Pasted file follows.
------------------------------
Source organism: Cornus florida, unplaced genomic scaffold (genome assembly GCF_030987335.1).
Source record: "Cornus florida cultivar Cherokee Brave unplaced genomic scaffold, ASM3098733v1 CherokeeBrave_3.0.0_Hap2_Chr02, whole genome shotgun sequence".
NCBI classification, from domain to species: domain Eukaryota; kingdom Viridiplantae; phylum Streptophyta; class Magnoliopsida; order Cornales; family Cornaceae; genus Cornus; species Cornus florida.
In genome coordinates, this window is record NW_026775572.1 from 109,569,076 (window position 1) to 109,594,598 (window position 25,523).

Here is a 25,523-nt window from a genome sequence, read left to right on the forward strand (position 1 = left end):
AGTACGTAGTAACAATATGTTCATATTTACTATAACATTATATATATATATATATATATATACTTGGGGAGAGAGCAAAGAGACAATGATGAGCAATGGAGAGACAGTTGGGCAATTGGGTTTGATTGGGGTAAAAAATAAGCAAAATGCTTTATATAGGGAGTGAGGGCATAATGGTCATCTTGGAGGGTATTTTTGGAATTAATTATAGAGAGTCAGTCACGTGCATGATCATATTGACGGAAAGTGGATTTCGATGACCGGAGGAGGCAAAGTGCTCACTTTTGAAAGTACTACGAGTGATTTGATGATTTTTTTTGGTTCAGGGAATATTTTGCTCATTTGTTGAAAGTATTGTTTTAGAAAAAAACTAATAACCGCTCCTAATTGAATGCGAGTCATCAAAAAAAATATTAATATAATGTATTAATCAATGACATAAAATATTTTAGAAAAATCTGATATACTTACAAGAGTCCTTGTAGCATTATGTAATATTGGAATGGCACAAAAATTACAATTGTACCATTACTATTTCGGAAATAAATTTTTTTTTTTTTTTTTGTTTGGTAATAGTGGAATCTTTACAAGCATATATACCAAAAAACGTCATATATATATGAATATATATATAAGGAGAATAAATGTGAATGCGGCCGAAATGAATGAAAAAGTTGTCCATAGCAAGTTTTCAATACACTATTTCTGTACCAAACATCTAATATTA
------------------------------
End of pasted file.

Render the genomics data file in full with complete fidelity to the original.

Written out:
Source organism: Cornus florida, unplaced genomic scaffold (genome assembly GCF_030987335.1).
Source record: "Cornus florida cultivar Cherokee Brave unplaced genomic scaffold, ASM3098733v1 CherokeeBrave_3.0.0_Hap2_Chr02, whole genome shotgun sequence".
NCBI classification, from domain to species: domain Eukaryota; kingdom Viridiplantae; phylum Streptophyta; class Magnoliopsida; order Cornales; family Cornaceae; genus Cornus; species Cornus florida.
In genome coordinates, this window is record NW_026775572.1 from 109,569,076 (window position 1) to 109,594,598 (window position 25,523).

Here is a 25,523-nt window from a genome sequence, read left to right on the forward strand (position 1 = left end):
AGTACGTAGTAACAATATGTTCATATTTACTATAACATTATATATATATATATATATATATACTTGGGGAGAGAGCAAAGAGACAATGATGAGCAATGGAGAGACAGTTGGGCAATTGGGTTTGATTGGGGTAAAAAATAAGCAAAATGCTTTATATAGGGAGTGAGGGCATAATGGTCATCTTGGAGGGTATTTTTGGAATTAATTATAGAGAGTCAGTCACGTGCATGATCATATTGACGGAAAGTGGATTTCGATGACCGGAGGAGGCAAAGTGCTCACTTTTGAAAGTACTACGAGTGATTTGATGATTTTTTTTGGTTCAGGGAATATTTTGCTCATTTGTTGAAAGTATTGTTTTAGAAAAAAACTAATAACCGCTCCTAATTGAATGCGAGTCATCAAAAAAAATATTAATATAATGTATTAATCAATGACATAAAATATTTTAGAAAAATCTGATATACTTACAAGAGTCCTTGTAGCATTATGTAATATTGGAATGGCACAAAAATTACAATTGTACCATTACTATTTCGGAAATAAATTTTTTTTTTTTTTTTTGTTTGGTAATAGTGGAATCTTTACAAGCATATATACCAAAAAACGTCATATATATATGAATATATATATAAGGAGAATAAATGTGAATGCGGCCGAAATGAATGAAAAAGTTGTCCATAGCAAGTTTTCAATACACTATTTCTGTACCAAACATCTAATATTA